Jazz lovers all over the world mourned the loss of a music legend, Muhal Richard Abrams. The New York Times reported that Abrams, 87, was found lifeless on his Manhattan house, October 29, 2017. Dubbed the “Renaissance Man” of 20th century music, Abrams’ roles in nurturing grassroots music through AACM (Association for the Advancement of Creative Musicians) has been widely recognized by critiques and musicians alike. He was known to possess deep understanding of music theory and interest in other disciplines such as spiritualism. He devoted much of his time studying Joseph Schillinger system, a music theory that departs from a mathematical geometry. Perhaps that what made him such an exceptional musician.
Together with Phil Cohran, Jodie Christian, and Fred Anderson, Abrams co-founded AACM, a non-profit organization with a mission to cultivate the next generation through music and education. The organization is still striving to this day because its members have faith in AACM’s culture and core mission. The organization is central to its members. As Anthony Braxton put it, AACM has become the medium for musicians hungry for new approach, to explore and improvise. Since its establishment in 1965, AACM has changed the face of the neighborhood, alleviating poverty that once overwhelmed the streets by giving people education. To this day, AACM still manages to produce quality individuals.
AACM’s continuous existence shows that this organization has been aiming at defining the meaning of life. It is free-willed and has been struggling against the mainstream culture by providing people with music education.
As the result, it has produced many outstanding musicians and forward thinkers, such as Anthony Braxton, The Art Ensemble of Chicago, and Henry Threadgill. Braxton is a soulful, unique saxophonist and composer of modern jazz who earned The McArthur’s “Genius Grant”. The Art Ensemble of Chicago is a free-jazz band that immersed itself in counter-culture movement. Lastly is Henry Threadgill, a prominent bass player, composer, and a winner of Pulitzer Prize. These individuals are the proof of AACM’s success in educating society through music.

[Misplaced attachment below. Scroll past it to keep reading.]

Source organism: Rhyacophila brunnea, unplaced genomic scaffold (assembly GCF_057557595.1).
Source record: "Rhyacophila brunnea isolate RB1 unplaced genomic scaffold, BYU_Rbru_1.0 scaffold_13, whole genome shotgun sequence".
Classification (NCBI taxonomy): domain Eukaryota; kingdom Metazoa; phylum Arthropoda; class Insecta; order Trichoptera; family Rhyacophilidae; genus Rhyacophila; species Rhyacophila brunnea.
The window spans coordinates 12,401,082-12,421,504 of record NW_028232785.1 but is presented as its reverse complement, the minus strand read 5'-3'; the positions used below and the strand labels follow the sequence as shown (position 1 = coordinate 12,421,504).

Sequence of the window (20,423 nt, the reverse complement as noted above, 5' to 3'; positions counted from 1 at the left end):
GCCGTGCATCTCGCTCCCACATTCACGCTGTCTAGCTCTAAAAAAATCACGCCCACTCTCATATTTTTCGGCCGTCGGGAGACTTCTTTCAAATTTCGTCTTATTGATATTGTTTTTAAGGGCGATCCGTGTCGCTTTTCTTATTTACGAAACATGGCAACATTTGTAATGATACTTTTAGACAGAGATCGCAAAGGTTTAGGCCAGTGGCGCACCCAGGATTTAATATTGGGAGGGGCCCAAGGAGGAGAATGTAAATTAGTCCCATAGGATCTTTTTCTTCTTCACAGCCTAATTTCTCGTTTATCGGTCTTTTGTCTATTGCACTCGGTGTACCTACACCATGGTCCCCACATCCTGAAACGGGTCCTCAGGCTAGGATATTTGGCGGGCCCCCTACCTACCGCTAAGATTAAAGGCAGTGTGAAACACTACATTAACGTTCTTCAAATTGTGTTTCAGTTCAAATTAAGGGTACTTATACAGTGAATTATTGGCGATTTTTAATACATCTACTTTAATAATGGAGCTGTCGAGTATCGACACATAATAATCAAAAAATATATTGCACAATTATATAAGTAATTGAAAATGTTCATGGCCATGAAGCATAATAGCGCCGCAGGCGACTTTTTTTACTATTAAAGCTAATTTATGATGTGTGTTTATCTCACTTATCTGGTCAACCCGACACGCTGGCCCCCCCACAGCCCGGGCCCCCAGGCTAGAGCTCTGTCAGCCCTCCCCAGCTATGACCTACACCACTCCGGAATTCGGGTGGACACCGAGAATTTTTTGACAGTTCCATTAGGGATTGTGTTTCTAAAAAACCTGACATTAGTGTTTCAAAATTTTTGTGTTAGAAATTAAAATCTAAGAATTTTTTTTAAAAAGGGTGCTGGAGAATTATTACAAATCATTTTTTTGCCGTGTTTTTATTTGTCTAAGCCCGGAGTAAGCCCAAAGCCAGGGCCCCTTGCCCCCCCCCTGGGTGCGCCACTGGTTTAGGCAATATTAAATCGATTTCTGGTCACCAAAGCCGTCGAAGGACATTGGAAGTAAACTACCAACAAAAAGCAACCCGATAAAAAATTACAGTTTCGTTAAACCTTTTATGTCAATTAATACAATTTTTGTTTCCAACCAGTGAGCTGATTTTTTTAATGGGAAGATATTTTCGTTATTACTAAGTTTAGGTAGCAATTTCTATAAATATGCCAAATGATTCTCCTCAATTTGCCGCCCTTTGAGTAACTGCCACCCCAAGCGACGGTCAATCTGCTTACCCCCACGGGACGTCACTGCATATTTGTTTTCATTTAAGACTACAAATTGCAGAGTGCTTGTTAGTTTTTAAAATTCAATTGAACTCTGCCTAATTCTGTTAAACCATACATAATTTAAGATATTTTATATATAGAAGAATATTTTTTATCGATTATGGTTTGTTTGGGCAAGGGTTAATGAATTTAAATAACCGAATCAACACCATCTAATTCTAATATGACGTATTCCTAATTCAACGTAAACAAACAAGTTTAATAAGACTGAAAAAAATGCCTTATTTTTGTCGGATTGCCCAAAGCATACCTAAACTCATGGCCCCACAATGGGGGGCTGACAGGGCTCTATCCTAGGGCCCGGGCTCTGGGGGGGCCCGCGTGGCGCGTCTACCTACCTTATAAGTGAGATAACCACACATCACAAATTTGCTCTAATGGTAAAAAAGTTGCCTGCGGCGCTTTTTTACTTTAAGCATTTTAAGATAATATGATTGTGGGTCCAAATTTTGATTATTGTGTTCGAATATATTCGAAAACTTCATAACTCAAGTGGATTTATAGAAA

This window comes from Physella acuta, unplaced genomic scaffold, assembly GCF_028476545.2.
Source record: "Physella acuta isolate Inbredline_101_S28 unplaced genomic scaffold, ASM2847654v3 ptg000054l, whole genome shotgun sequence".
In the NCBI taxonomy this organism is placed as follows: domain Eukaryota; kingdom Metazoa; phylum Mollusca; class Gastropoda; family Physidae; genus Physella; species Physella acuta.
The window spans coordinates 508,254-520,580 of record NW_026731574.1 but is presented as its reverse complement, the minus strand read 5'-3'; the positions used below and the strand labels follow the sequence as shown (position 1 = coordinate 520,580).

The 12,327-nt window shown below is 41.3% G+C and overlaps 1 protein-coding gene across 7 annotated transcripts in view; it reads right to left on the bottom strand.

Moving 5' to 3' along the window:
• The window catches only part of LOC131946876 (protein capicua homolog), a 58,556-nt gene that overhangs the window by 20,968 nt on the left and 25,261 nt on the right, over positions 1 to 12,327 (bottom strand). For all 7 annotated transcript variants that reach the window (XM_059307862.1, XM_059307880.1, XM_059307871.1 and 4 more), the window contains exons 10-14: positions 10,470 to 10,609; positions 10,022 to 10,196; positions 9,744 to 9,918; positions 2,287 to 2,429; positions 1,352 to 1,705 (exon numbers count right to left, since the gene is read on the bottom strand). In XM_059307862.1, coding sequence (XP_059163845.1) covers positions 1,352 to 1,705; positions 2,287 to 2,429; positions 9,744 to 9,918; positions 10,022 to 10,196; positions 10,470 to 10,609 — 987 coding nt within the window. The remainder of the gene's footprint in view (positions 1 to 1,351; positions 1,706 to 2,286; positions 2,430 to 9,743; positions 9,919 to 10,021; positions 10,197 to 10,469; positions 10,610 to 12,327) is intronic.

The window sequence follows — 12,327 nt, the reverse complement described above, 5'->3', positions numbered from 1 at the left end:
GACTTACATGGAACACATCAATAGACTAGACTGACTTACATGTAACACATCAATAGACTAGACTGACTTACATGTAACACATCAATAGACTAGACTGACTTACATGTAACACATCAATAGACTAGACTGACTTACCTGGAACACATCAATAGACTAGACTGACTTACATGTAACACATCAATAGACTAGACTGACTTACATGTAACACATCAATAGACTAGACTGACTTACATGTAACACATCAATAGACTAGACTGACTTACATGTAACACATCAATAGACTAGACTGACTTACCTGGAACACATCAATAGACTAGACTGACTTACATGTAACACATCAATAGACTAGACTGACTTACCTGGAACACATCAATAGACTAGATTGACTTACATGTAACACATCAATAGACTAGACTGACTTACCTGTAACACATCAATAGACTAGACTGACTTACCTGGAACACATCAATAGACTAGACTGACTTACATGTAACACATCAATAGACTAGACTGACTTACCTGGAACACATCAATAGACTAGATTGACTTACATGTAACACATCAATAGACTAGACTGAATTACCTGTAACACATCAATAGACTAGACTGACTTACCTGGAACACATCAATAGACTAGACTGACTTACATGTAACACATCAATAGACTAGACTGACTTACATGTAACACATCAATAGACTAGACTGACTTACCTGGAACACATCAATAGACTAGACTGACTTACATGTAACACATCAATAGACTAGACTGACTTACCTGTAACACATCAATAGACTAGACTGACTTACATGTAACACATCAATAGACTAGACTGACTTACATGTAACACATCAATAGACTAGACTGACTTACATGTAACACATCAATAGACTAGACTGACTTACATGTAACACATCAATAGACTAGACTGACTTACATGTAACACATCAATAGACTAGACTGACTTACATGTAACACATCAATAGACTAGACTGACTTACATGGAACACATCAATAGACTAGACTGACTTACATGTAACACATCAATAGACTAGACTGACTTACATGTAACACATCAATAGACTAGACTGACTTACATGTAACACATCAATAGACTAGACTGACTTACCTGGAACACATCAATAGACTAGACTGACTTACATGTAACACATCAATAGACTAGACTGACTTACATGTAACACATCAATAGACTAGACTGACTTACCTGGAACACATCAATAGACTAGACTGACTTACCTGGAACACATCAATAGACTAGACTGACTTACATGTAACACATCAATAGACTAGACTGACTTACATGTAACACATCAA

Left: Art Ensemble of Chicago, Center: Anthony Braxton, Right: Henry Threadgill.
Abrams was a prolific music writer. He had been composing music throughout his life, producing a number of masterpieces. According to Discog, he had released albums from 1968 to 2016, ranging from solo, group/orchestral, and re-mastered albums. He also wrote many commissioned projects for big names such as Kronos Quartet, American Composer Orchestra, Brooklyn Philharmonic, and Detroit Symphony Orchestra.
One thing that we must learn from him is his tenacity. He may not be a famous musician; his pieces may not be easy-listening ones, but he couldn’t care less about it and continued to be do what he believed. This attitude should serve as a salient reminder for us today, when music industry is mainly geared towards money-making and less concern for the arts. Abram’s spirit of putting his art first should inspire the new generation of musicians.